I’d seen them all over the place. Earth, Wind & Fire were in advertisements for ones by Panasonic. Older guys had theirs and were parading up and down streets all over the country, and yes, even in the tiny small town where I grew up. They were the must-have piece of audio equipment of the younger set back in the late 70s-early 80s.
The Boom Box.
Mind you, I got one. Actually, I went through several. Once I started making my own money at a summer job that I truly despised, I bought my own “D” battery chewing, bass-pumping, dual-speakered and cassette decked monsters and paraded down the street just like all the other “cool” kids. But the first one I got, my mother bought it for me. Let me just say that it was lacking in a certain eye catching design.
Still, it was the first one I had, so it had to do. I can’t tell you how sad I was, tiptoeing around those small town streets with my meticulously crafted radio mixtapes. But I wouldn’t let mom know how disappointed I was. How could I? So I plotted while working that summer job. I knew that if I made enough money, I could go into a store and get the one that I wanted. Finally, that day arrived. Money in hand, I went in the store and picked out something like I had seen in the EWF ad.
Below is a mix of tunes that you would have found me playing no matter what boom box I had. You’ll find some early hip-hop, some SOLAR records funk, and some of the discofied funk records that were very popular around the time I had one of these things. By way of brief introductions:
Grandmaster Flash & The Furious Five, “Freedom”: Their first “hit” record on Sugarhill Records. One of my cousins (not the one with the record collection) loved this so much, he played it non-stop. You’ll notice that a lot of early rap records had a funky R&B base underneath.
Mass Production, “Firecracker”: Aww, yeah. This may have been one of the first jams that the old boom box blasted (well as much as it could have, anyway). This Norfolk, Virginia band had a few R&B hits, but this was their biggest.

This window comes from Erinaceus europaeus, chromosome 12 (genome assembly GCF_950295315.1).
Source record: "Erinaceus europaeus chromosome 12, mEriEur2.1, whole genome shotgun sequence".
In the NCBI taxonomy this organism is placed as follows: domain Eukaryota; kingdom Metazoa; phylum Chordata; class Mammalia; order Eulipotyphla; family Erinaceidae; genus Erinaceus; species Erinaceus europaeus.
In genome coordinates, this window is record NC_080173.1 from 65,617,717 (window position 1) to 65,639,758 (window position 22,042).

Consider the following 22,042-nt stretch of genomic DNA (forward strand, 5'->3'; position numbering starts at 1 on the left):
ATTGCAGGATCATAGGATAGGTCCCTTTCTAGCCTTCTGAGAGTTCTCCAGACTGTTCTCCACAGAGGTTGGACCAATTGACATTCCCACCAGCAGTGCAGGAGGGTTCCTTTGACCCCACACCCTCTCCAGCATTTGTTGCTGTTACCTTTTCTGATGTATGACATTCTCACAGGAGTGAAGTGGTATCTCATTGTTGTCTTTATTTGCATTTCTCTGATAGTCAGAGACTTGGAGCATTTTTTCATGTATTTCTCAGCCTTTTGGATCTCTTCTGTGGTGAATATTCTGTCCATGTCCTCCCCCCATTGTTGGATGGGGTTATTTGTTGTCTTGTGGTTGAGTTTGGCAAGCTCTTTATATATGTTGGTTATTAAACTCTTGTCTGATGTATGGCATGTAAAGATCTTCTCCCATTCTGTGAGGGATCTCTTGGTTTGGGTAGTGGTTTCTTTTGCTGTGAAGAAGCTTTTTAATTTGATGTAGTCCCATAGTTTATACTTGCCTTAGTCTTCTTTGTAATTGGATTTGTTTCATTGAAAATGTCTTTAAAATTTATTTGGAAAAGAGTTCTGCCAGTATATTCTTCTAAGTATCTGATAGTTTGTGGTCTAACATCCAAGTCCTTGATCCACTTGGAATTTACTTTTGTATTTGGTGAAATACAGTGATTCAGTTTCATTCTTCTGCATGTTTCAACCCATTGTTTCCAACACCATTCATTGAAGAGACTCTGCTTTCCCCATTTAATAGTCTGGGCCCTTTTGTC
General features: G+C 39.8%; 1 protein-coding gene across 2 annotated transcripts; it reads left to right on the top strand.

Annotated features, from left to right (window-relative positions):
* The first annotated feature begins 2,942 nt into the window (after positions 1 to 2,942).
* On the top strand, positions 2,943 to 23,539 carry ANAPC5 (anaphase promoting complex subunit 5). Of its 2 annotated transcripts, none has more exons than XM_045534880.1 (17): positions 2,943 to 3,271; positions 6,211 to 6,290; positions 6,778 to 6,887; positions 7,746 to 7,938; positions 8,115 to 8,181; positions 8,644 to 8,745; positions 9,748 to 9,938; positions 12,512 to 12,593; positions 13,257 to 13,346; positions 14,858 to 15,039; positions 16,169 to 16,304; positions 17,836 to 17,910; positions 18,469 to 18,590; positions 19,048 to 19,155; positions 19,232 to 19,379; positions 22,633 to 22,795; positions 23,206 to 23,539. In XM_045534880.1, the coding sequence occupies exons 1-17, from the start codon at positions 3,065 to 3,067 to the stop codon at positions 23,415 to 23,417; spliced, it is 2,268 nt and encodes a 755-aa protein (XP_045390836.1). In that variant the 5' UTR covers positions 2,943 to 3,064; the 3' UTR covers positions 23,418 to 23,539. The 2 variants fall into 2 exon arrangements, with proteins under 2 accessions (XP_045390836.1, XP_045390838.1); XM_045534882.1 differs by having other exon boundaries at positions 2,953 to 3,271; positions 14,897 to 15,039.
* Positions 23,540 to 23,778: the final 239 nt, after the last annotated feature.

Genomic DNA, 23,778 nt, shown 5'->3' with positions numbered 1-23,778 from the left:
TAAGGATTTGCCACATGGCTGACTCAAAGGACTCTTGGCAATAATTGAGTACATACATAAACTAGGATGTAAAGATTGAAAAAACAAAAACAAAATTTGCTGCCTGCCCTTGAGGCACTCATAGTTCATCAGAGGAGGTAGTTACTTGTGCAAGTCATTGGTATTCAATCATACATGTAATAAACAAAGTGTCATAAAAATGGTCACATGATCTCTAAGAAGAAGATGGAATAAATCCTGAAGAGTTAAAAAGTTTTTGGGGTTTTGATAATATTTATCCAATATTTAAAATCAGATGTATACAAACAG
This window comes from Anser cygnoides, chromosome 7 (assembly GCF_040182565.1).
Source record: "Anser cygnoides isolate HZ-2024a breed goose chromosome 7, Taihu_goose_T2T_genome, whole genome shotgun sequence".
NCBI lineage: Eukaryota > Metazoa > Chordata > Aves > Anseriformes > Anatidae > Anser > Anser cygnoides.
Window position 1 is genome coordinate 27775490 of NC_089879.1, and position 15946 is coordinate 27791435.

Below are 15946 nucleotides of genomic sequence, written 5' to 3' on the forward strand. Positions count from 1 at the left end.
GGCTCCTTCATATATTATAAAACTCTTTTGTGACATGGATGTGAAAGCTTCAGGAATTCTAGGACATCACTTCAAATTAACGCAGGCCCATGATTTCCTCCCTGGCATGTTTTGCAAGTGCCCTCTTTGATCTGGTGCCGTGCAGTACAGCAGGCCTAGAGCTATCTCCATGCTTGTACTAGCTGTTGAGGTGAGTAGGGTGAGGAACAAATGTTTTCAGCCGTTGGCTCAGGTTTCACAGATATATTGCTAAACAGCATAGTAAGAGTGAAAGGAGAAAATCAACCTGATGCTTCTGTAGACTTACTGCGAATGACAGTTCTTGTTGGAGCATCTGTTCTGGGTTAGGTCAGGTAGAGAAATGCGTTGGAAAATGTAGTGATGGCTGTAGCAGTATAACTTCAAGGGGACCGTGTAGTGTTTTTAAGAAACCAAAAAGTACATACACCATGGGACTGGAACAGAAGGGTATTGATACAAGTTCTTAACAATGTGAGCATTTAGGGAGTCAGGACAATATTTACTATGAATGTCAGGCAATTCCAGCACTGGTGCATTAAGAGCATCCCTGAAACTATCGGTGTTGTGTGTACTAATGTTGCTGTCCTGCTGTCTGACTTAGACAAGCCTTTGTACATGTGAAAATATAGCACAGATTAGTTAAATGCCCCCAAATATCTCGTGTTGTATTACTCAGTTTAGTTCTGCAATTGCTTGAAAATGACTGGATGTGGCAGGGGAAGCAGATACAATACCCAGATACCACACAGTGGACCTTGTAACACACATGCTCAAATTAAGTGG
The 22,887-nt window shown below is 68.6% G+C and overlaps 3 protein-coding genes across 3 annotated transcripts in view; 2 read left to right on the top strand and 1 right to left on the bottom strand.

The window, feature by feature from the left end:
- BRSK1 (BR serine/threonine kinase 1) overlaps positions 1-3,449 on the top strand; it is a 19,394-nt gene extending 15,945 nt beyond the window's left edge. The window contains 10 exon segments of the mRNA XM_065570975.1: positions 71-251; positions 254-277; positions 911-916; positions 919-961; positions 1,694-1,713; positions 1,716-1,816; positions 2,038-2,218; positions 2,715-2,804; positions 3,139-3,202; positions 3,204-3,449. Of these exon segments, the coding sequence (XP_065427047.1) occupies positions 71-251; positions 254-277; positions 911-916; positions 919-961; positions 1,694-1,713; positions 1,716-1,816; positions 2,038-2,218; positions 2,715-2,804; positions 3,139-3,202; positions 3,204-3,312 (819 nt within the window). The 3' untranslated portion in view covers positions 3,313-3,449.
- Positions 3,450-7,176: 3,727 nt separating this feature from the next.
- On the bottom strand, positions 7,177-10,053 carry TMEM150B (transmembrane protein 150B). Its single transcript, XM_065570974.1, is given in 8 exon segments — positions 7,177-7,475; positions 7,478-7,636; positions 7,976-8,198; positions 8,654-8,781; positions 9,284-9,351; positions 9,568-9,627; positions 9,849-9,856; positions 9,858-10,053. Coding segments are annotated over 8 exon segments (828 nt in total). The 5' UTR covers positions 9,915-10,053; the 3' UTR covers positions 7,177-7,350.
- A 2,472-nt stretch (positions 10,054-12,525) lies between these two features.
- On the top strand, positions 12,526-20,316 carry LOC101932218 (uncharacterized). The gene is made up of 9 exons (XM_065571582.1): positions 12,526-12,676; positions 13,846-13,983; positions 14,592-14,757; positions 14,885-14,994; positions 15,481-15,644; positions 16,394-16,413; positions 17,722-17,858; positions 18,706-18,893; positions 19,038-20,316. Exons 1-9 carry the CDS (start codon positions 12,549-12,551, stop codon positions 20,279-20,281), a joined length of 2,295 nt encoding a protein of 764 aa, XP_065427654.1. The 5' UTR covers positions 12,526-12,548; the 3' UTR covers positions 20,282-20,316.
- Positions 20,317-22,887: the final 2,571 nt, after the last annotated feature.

Gap Band, “Burn Rubber (Why You Wanna Hurt Me)”: I lived for the opening of the engine revving up, and so did the boom box. Incidentally, Charlie Wilson, the lead singer of the group, is still performing and recording today.
The Brothers Johnson, “Stomp”: From the house of Quincy Jones and his sophisti-funk, one of the last great tunes he produced for the Brothers Johnson. Louis Johnson again stars on the bass.
Lakeside, “Pull My Strings”: From Solar Records came this monster funk slice from Lakeside. This was before “Fantastic Voyage” put them on the map for good.
Dynasty, “Do Me Right”: Solar Records house producer Leon Sylvers III had a band he played in as well. That band, Dynasty, cut a few hits for the label, but it wasn’t as big an act as label mates Shalamar, the Whispers or Lakeside, but they did produce one top ten hit. This isn’t it.
Secret Weapon, “Must Be The Music”: Prelude Records was home to a lot of disco smashes in the 1970s; when the 80s came into vogue, they transitioned to funky danceable numbers. This was one of the more memorable ones from that era, and it even features a small rap in the middle.
Change, “A Lover’s Holiday”: From the “if we can’t be Chic, we can sound a little like them” department: the first hit record for the studio-created band that continued music-making in the Chic style once disco became a bad word.
Kurtis Blow, “The Breaks”: Bookending my list of boom box favorites, this was the first rap record on a major label (Blow recorded for Mercury Records) to make the top ten of the R&B chart, getting as high as #4 in 1980. Much like the early rap records of its day, the music is clearly R&B, with Blow rhyming over the beat.
I hope you enjoy the boom box memories I’ve shared, along with these nine funky tracks. Feel free to share any boom box memories you might have! I hope you have a great Friday, and as always, thanks for reading and listening.